5. The document in this connection is, as I have said, the withdrawal petition. The prosecution case is that one Hari Charan Harabab filed an application in the Kharuberia Debt Settlement Board on behalf of Naresh Dhara for getting possession of land sold at auction at the instance of Haradhan Banerjee. Naresh Dhara is the son of Hari Charan's daughter. The application was dismissed and Hari Charan preferred an appeal against the order of dismissal in the Court of the Appellate Officer. The applicant Pramatha Nath Harabab is the son of Hari Charan's brother and worked as pleader's clerk in that case before the Debt Settlement Board. An appeal was filed against that order dismissing the application of Hari Charan. The petition of withdrawal which is the document concerned in this revision purported to withdraw that appeal. It is the prosecution case that Hari Charan did not authorise Pramatha to put in or file that withdrawal petition. According to the evidence of Hari Charan he did not authorise the applicant Pramatha to withdraw the appeal on his behalf.

6. The withdrawal petition is written out by Suchandra Kumar Samanta. It purports to be executed by Hari Charan Harabab as the guardian of minor Naresh Chandra Dhara. That part is also in the handwriting of Suchandra. This withdrawal petition is signed by Bejoy Kumar Roy Chowdhury as B. K. Roy Chowdhury, the pleader , who filed the petition before the Appellate Officer.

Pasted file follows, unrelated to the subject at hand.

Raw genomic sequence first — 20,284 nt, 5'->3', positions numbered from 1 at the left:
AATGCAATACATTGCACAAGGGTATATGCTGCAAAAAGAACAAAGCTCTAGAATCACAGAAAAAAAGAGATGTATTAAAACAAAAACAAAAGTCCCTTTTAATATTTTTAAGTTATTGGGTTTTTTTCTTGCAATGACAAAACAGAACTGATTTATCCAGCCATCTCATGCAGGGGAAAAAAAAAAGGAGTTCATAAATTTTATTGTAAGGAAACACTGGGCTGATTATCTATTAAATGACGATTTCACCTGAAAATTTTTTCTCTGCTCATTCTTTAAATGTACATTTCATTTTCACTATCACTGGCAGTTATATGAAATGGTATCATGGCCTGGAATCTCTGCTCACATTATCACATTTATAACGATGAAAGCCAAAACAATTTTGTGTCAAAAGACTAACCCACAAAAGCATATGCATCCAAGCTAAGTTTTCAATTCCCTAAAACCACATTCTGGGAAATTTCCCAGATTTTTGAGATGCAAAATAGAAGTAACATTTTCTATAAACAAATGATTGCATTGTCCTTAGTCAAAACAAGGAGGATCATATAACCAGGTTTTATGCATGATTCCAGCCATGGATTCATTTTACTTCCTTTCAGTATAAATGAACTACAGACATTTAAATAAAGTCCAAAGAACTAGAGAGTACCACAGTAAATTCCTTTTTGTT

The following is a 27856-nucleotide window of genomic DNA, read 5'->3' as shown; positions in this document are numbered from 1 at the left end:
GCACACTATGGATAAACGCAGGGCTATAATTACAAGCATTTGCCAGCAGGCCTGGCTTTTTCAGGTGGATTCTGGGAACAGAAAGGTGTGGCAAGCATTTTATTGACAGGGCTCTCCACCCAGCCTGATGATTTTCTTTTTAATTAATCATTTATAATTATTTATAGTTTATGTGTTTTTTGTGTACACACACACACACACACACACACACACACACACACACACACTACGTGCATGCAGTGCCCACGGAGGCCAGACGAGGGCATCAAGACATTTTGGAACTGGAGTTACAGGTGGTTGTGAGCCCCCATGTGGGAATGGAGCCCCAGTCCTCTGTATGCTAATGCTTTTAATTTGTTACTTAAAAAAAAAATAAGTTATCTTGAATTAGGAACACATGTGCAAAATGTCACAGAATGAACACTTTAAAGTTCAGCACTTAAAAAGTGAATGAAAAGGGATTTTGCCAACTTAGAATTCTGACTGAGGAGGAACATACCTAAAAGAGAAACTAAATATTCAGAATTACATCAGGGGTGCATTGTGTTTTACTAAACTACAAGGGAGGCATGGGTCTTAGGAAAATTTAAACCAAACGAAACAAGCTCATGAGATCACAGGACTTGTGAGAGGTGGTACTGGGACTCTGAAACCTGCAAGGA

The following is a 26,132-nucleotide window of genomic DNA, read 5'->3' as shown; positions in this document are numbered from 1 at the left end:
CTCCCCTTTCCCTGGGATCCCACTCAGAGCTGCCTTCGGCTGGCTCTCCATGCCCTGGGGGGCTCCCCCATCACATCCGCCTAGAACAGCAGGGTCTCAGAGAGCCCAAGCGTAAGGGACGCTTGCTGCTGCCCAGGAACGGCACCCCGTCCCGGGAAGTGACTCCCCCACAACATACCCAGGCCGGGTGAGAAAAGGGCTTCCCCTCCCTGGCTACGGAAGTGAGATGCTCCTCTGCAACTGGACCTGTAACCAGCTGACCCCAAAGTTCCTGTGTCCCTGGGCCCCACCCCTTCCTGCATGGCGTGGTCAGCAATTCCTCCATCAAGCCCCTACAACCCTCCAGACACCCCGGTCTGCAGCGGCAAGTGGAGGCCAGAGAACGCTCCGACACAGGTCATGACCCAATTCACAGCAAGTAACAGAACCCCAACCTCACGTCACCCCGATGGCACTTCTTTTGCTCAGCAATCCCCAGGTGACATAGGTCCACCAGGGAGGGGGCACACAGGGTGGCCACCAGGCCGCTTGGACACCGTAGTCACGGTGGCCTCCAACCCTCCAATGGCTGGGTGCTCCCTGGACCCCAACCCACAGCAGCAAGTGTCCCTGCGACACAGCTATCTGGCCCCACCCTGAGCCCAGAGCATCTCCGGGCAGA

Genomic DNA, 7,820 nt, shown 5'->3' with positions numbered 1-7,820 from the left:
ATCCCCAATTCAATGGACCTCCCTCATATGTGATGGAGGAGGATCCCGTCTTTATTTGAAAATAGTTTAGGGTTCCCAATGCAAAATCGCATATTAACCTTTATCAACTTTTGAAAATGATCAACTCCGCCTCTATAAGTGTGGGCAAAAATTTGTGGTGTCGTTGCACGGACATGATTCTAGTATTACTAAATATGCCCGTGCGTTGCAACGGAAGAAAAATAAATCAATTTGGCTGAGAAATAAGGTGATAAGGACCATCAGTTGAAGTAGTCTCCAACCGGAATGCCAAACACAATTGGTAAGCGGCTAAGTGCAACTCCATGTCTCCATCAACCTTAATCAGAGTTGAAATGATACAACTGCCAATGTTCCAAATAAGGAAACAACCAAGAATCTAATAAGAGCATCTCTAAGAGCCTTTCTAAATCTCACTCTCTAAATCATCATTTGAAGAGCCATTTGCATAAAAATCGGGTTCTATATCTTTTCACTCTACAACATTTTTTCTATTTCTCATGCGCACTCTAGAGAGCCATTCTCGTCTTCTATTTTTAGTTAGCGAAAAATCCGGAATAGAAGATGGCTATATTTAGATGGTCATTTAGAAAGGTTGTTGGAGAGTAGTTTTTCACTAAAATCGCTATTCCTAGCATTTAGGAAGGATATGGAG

7. There are certain facts which are undisputed. They are that so far as the body of the petition is concerned no part of it was written out by the applicant Pramatha. The petition also does not purport to be executed by the applicant or signed by him as the executant of that document. There is an endorsement on the petition which is in the handwriting of the applicant Pramatha. The endorsement is to this effect that Pramatha had authority to file this petition and he is handing over this petition to the lawyer. This portion of the endorsement is signed by Pramatha and bears his signature. The prosecution case is that this document was written out under the advice of Pramatha.

8. It is on these facts that the argument is advanced that there has been no forgery and consequently there can be no offence of abetment of forgery. The determination of this question turns on the construction of the words 'makes any false document'. Section 463, Penal Code, provides inter alia :

'Whoever makes any false document or part of a document with intent to cause damage or injury to any person or with intent to commit fraud or that fraud may be committed commits forgery.'

What is 'making a false document' is described in Section 464, Penal Code. In the first paragraph of Section 464 it is provided leaving out the details not necessary for the purposes of the present case :